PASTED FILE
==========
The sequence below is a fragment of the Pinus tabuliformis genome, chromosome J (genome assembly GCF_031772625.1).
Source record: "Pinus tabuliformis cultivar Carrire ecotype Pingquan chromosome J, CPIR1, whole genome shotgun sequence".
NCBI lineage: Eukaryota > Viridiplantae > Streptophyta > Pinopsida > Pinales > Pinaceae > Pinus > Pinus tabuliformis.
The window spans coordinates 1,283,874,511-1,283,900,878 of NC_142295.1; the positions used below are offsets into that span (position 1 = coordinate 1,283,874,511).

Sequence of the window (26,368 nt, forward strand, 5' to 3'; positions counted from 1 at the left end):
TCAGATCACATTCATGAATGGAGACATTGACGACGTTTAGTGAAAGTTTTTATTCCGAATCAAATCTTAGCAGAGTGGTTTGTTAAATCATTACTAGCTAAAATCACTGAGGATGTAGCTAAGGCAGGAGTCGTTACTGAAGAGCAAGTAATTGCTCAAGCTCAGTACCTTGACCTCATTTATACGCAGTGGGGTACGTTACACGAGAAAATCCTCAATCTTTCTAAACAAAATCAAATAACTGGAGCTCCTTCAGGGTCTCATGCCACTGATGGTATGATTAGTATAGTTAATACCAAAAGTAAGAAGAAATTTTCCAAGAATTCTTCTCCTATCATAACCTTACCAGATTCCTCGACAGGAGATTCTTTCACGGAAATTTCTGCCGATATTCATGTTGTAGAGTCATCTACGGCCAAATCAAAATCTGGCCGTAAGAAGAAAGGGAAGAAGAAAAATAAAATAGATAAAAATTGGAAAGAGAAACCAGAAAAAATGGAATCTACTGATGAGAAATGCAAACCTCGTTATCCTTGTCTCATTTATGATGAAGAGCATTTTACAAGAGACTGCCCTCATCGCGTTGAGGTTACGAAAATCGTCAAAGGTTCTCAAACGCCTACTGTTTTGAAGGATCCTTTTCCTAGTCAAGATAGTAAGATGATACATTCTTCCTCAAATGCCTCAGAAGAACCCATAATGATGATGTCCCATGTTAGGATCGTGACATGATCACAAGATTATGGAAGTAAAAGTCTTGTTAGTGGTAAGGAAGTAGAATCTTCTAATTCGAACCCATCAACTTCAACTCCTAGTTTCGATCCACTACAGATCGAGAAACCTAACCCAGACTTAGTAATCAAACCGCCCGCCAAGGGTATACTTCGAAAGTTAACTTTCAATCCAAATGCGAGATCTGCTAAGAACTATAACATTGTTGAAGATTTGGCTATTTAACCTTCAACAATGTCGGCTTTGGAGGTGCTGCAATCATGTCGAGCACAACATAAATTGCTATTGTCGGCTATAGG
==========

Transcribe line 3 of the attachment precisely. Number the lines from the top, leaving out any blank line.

NCBI lineage: Eukaryota > Viridiplantae > Streptophyta > Pinopsida > Pinales > Pinaceae > Pinus > Pinus tabuliformis.